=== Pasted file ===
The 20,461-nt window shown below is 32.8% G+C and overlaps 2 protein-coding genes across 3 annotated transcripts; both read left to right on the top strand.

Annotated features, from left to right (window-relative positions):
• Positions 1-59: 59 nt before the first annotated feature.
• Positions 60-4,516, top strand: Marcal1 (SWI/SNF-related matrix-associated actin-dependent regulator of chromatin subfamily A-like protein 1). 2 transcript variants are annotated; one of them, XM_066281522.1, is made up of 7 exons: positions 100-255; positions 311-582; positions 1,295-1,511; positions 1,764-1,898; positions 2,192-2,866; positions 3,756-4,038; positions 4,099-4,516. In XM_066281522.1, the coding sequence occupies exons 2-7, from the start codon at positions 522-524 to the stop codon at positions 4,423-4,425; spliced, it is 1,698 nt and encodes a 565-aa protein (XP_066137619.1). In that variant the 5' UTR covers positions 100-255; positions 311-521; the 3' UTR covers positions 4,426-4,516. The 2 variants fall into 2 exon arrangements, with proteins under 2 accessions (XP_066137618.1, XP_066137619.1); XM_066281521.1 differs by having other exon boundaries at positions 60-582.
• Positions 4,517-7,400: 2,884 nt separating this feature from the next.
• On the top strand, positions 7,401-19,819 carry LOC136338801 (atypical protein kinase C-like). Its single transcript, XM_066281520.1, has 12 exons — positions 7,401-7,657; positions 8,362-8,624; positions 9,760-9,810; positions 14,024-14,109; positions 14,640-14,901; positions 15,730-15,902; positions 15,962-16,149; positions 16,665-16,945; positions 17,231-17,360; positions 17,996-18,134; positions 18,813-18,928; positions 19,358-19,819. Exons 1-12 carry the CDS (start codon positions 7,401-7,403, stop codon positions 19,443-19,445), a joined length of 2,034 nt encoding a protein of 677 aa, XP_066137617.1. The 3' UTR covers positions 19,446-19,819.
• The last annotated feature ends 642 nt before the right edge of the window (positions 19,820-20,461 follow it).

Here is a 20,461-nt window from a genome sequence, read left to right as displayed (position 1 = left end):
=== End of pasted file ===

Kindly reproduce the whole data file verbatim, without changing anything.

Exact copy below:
The 20,461-nt window shown below is 32.8% G+C and overlaps 2 protein-coding genes across 3 annotated transcripts; both read left to right on the top strand.

Annotated features, from left to right (window-relative positions):
• Positions 1-59: 59 nt before the first annotated feature.
• Positions 60-4,516, top strand: Marcal1 (SWI/SNF-related matrix-associated actin-dependent regulator of chromatin subfamily A-like protein 1). 2 transcript variants are annotated; one of them, XM_066281522.1, is made up of 7 exons: positions 100-255; positions 311-582; positions 1,295-1,511; positions 1,764-1,898; positions 2,192-2,866; positions 3,756-4,038; positions 4,099-4,516. In XM_066281522.1, the coding sequence occupies exons 2-7, from the start codon at positions 522-524 to the stop codon at positions 4,423-4,425; spliced, it is 1,698 nt and encodes a 565-aa protein (XP_066137619.1). In that variant the 5' UTR covers positions 100-255; positions 311-521; the 3' UTR covers positions 4,426-4,516. The 2 variants fall into 2 exon arrangements, with proteins under 2 accessions (XP_066137618.1, XP_066137619.1); XM_066281521.1 differs by having other exon boundaries at positions 60-582.
• Positions 4,517-7,400: 2,884 nt separating this feature from the next.
• On the top strand, positions 7,401-19,819 carry LOC136338801 (atypical protein kinase C-like). Its single transcript, XM_066281520.1, has 12 exons — positions 7,401-7,657; positions 8,362-8,624; positions 9,760-9,810; positions 14,024-14,109; positions 14,640-14,901; positions 15,730-15,902; positions 15,962-16,149; positions 16,665-16,945; positions 17,231-17,360; positions 17,996-18,134; positions 18,813-18,928; positions 19,358-19,819. Exons 1-12 carry the CDS (start codon positions 7,401-7,403, stop codon positions 19,443-19,445), a joined length of 2,034 nt encoding a protein of 677 aa, XP_066137617.1. The 3' UTR covers positions 19,446-19,819.
• The last annotated feature ends 642 nt before the right edge of the window (positions 19,820-20,461 follow it).

Here is a 20,461-nt window from a genome sequence, read left to right as displayed (position 1 = left end):